Black Friday texts alongside a wall clock approaching midnight

How did Black Friday Sales start, and is it sustainable?

The history of the Black Friday Sales dates back to the 1950s in Philadelphia (though the phrase may have be used prior). 

In the city of Philadelphia in the United States of America, the day after Thanksgiving was called 'Black Friday' describing the chaos of the day. A big Army-Navy football game was held on that Saturday every year. This brought about large numbers of shoppers and tourists to the city. Police would have to work longer shifts, manage crowds, traffic and no doubt, there would also be the shoplifters that would take advantage of this chaos.

By the early 60s the term 'Black Friday' had cottoned on, and retailers unsuccessfully tried to change it to 'Big Friday'. It wasn't until the late 80s when retailers found a way to put a positive spin on the term, stating that shops were in financial terms, in the black (creating profit from the shopping) rather than in the red (at a loss) caused by the 'Black Friday' Sales.

This American concept came through to the UK as many big retailers in the UK are owned by American businesses

This exclusive one day sale event has now become a much longer campaign drawn out over the weekend into a Cyber Monday and further.

Environmental Impact

- Big savings are often found in electronic items. Many replacement items are then put to landfill whilst still worthy of use, or sent to low quality recycling programs. 

- Sales and 'offers' encourage shoppers to buy things they don't actually need. This not only contributes to a high level of waste, but also encourages overproduction.

- Various reports state that many purchases are used only once before being pushed to the back of the cupboard or thrown away.

- A higher level of packaging for deliveries being used. Many using plastic.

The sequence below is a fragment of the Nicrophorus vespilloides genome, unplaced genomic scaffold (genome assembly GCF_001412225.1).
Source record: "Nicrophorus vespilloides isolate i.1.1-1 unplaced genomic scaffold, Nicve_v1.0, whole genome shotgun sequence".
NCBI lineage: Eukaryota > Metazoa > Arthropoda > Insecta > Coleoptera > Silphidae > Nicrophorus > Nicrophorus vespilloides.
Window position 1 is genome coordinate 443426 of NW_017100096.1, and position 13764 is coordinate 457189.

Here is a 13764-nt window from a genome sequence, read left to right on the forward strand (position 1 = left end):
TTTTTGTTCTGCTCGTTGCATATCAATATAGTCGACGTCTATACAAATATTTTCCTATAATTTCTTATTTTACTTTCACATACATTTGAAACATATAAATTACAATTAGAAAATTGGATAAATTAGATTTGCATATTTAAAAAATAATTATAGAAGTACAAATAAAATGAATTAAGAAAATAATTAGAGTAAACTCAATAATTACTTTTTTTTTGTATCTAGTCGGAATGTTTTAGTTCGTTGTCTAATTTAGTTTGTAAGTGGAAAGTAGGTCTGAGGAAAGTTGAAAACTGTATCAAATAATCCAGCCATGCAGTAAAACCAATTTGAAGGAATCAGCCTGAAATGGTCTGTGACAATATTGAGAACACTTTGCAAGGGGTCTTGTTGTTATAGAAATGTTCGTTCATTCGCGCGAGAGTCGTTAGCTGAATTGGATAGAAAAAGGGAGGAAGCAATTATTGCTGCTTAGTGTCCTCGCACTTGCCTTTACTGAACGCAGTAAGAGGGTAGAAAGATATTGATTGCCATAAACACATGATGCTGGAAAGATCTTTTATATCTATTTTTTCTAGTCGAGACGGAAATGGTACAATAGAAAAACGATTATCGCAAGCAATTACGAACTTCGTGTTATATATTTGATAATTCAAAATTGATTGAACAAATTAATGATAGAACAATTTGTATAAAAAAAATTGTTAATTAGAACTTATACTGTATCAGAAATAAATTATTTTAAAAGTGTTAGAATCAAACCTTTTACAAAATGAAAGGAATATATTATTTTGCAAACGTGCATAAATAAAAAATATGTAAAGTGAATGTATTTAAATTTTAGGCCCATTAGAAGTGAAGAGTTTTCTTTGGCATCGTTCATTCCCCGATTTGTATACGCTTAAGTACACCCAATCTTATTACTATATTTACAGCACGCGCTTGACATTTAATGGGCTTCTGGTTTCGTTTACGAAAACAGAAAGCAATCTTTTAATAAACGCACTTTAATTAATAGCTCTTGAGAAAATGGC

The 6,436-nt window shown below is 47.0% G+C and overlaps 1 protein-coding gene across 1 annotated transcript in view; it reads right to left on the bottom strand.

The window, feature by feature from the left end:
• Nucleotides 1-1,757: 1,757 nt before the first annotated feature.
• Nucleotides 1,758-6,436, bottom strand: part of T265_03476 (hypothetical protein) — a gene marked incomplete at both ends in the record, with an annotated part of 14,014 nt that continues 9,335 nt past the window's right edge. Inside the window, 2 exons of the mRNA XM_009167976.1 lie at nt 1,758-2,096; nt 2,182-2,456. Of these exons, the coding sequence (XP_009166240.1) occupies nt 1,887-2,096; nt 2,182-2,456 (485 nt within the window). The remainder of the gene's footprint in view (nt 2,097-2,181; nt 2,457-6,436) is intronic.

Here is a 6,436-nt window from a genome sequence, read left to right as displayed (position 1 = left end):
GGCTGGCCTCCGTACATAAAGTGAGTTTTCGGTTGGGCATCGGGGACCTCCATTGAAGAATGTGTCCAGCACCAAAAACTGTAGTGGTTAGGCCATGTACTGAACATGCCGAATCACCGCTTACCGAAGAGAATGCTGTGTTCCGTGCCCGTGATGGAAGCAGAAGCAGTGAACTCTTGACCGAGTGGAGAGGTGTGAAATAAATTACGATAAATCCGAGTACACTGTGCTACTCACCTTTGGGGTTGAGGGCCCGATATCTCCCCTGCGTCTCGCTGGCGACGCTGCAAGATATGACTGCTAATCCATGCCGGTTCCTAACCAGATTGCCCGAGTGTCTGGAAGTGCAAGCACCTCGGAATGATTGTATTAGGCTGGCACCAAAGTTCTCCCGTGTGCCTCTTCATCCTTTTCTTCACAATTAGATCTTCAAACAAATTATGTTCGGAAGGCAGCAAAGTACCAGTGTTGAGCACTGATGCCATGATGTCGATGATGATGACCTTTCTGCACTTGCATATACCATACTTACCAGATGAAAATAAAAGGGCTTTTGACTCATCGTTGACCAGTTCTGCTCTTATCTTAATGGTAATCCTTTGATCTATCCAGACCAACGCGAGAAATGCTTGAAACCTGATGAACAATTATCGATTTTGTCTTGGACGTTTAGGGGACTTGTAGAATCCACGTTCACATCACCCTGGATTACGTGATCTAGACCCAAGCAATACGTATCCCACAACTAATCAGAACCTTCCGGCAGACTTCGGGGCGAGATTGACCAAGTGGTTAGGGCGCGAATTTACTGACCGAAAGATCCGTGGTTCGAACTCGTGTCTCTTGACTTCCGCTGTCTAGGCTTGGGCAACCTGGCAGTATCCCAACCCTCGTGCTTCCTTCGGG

- There is a big impact on carbon emissions as more deliveries are required. Where a lot of delivery services are still struggling from the strains of Covid-19, the addition of sales just add to the pressure. 

A report from estimated that deliveries from Black Friday sales in 2020 released around 429,000 tonnes of carbon emissions into the atmosphere, that's equivalent to carbon produced by 435 return flights from London to New York! [1.]

Is it sustainable?

As above, the environmental impact is huge, and in that respect, Black Friday Sales are most definitely not sustainable. However, we must remember that for a lot of people, these big money saving deals offered at these sales are the only chance they can actually buy what they need.

So don't get caught up with all the hype. Please think before you buy!

- Do you really need it?

- Have you already got a black dress, do you really need another version?

- Are you just buying it because it's on offer?

- Is it a long-lasting quality product that you will use?

- Does the company have an option to offset their carbon emissions?

- If you do make a purchase, don't forget to reuse the packaging it comes in!

- Be cautious, it has been known that big companies do tricky things to make it seem like the item is on sale when in fact, they've put the original prices up, or hide the fact that they've already been on sale before.

Is A KIND CLOTH having a sale?

As this post explains, there isn't much good for the environmental or social impact that a Black Friday Sale brings. 
The only sales we have are to reduce waste. So any end of bolt remnant pieces are offered on our sales page at discounted prices throughout the year.

To be transparent and honest with you, as a new small business, the financial implications are incredibly harsh. Hopefully though, by this time next year, we will be in a position to offer donations from profits made during this time.

Please stay safe and stay conscious during this chaotic weekend!







Photo credit: Karolina Grabowska @ Pexels 

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